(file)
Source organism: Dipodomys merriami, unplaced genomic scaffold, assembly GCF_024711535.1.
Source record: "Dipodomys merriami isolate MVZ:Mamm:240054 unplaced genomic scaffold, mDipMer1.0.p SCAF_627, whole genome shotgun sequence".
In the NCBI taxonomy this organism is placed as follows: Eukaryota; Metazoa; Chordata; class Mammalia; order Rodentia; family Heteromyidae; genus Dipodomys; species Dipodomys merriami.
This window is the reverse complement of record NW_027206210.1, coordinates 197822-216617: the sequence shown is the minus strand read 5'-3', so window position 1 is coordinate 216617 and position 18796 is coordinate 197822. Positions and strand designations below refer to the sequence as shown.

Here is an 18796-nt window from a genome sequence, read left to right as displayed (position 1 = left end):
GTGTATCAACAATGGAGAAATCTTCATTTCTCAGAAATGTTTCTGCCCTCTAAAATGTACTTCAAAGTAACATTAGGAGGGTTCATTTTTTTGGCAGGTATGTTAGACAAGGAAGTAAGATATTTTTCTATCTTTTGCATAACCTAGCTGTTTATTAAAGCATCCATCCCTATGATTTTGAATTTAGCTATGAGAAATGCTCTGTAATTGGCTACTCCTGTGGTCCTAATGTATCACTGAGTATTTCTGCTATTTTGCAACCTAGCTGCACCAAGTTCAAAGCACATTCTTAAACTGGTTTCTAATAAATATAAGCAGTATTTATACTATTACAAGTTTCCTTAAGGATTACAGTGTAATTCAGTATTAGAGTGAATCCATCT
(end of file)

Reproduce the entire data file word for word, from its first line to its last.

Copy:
Source organism: Dipodomys merriami, unplaced genomic scaffold, assembly GCF_024711535.1.
Source record: "Dipodomys merriami isolate MVZ:Mamm:240054 unplaced genomic scaffold, mDipMer1.0.p SCAF_627, whole genome shotgun sequence".
In the NCBI taxonomy this organism is placed as follows: Eukaryota; Metazoa; Chordata; class Mammalia; order Rodentia; family Heteromyidae; genus Dipodomys; species Dipodomys merriami.
This window is the reverse complement of record NW_027206210.1, coordinates 197822-216617: the sequence shown is the minus strand read 5'-3', so window position 1 is coordinate 216617 and position 18796 is coordinate 197822. Positions and strand designations below refer to the sequence as shown.

Here is an 18796-nt window from a genome sequence, read left to right as displayed (position 1 = left end):
GTGTATCAACAATGGAGAAATCTTCATTTCTCAGAAATGTTTCTGCCCTCTAAAATGTACTTCAAAGTAACATTAGGAGGGTTCATTTTTTTGGCAGGTATGTTAGACAAGGAAGTAAGATATTTTTCTATCTTTTGCATAACCTAGCTGTTTATTAAAGCATCCATCCCTATGATTTTGAATTTAGCTATGAGAAATGCTCTGTAATTGGCTACTCCTGTGGTCCTAATGTATCACTGAGTATTTCTGCTATTTTGCAACCTAGCTGCACCAAGTTCAAAGCACATTCTTAAACTGGTTTCTAATAAATATAAGCAGTATTTATACTATTACAAGTTTCCTTAAGGATTACAGTGTAATTCAGTATTAGAGTGAATCCATCT